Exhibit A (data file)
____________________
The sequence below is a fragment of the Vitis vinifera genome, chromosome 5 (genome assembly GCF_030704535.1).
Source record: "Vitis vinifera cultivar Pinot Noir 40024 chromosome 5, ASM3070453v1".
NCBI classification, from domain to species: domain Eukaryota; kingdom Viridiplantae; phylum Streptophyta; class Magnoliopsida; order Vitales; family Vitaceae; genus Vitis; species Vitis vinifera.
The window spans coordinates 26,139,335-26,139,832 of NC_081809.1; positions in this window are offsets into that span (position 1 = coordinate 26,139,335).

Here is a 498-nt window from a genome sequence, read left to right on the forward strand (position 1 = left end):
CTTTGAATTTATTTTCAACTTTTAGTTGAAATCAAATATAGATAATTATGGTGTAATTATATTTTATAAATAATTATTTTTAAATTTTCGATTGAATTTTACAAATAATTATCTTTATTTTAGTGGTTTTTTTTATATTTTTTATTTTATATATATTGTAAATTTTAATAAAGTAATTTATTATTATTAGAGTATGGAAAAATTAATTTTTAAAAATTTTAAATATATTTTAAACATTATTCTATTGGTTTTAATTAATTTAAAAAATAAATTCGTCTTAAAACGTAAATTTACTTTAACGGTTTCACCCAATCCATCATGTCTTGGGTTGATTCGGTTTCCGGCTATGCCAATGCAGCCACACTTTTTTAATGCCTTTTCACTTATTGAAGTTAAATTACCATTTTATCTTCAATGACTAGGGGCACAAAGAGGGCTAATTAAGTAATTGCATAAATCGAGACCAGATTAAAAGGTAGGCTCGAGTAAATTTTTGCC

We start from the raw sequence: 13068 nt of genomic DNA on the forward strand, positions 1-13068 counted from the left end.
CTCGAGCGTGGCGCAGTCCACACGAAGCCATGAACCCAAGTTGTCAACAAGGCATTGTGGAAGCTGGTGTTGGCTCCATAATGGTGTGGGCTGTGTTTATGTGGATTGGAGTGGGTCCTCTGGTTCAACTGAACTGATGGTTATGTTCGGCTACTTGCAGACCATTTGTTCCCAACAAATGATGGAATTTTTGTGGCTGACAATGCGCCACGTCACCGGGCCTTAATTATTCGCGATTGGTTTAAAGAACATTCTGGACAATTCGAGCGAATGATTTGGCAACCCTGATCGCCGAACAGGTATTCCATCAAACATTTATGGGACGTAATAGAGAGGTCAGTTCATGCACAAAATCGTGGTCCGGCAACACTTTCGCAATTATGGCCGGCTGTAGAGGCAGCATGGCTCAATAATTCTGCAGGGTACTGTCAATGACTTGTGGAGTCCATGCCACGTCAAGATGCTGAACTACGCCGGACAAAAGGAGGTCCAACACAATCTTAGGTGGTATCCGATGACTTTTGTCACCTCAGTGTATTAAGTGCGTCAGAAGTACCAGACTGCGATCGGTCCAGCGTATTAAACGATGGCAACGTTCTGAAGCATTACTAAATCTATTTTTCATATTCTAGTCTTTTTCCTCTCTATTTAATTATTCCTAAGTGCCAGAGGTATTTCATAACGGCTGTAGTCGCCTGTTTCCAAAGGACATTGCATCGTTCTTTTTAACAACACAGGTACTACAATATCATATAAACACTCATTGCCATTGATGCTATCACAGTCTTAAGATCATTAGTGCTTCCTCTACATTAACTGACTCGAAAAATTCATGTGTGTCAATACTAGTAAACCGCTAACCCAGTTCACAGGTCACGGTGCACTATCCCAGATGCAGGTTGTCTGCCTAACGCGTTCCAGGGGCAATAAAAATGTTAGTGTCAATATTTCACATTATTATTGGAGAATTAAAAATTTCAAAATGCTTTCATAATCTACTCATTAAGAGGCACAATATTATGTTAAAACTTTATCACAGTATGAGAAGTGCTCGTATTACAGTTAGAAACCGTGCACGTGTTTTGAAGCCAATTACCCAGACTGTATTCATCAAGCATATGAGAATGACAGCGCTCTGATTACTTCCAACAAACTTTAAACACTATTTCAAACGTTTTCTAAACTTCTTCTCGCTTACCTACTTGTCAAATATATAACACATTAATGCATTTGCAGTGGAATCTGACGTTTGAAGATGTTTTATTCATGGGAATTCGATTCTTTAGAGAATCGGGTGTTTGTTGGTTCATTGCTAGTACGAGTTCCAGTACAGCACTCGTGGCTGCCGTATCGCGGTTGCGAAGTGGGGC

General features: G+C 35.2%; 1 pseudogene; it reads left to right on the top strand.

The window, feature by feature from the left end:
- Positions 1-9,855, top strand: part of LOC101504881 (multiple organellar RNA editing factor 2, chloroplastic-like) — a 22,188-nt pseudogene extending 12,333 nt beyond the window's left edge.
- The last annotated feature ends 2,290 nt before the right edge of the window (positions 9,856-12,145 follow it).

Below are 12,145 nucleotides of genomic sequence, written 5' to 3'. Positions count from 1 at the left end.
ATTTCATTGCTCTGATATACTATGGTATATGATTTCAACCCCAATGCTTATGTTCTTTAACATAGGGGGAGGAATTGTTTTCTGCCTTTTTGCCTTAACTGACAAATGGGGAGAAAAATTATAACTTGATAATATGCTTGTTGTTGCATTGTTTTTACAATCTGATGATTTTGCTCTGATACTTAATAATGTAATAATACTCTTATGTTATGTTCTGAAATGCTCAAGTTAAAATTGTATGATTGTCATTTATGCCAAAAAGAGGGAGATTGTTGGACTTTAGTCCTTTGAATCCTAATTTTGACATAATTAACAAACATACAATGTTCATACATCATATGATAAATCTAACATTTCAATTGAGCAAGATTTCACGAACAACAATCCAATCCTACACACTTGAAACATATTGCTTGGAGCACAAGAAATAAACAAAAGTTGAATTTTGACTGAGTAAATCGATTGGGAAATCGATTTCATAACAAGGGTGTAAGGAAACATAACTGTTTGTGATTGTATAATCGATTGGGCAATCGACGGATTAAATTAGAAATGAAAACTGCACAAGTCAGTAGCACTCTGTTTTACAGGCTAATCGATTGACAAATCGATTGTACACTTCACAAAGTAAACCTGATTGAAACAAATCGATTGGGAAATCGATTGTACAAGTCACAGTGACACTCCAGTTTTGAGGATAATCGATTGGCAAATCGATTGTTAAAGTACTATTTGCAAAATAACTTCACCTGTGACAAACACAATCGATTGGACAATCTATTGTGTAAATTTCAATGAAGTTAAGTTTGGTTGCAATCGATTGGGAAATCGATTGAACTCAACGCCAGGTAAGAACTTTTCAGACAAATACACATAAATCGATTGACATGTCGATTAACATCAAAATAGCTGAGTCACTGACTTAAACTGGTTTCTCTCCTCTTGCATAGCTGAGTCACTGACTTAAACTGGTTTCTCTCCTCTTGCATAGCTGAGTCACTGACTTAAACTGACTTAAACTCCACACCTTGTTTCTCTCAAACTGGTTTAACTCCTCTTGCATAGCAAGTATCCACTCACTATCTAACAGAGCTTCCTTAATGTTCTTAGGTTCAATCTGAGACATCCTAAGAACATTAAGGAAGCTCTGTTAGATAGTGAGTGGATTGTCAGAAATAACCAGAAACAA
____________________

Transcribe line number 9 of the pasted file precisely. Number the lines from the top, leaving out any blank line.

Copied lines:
General features: G+C 35.2%; 1 pseudogene; it reads left to right on the top strand.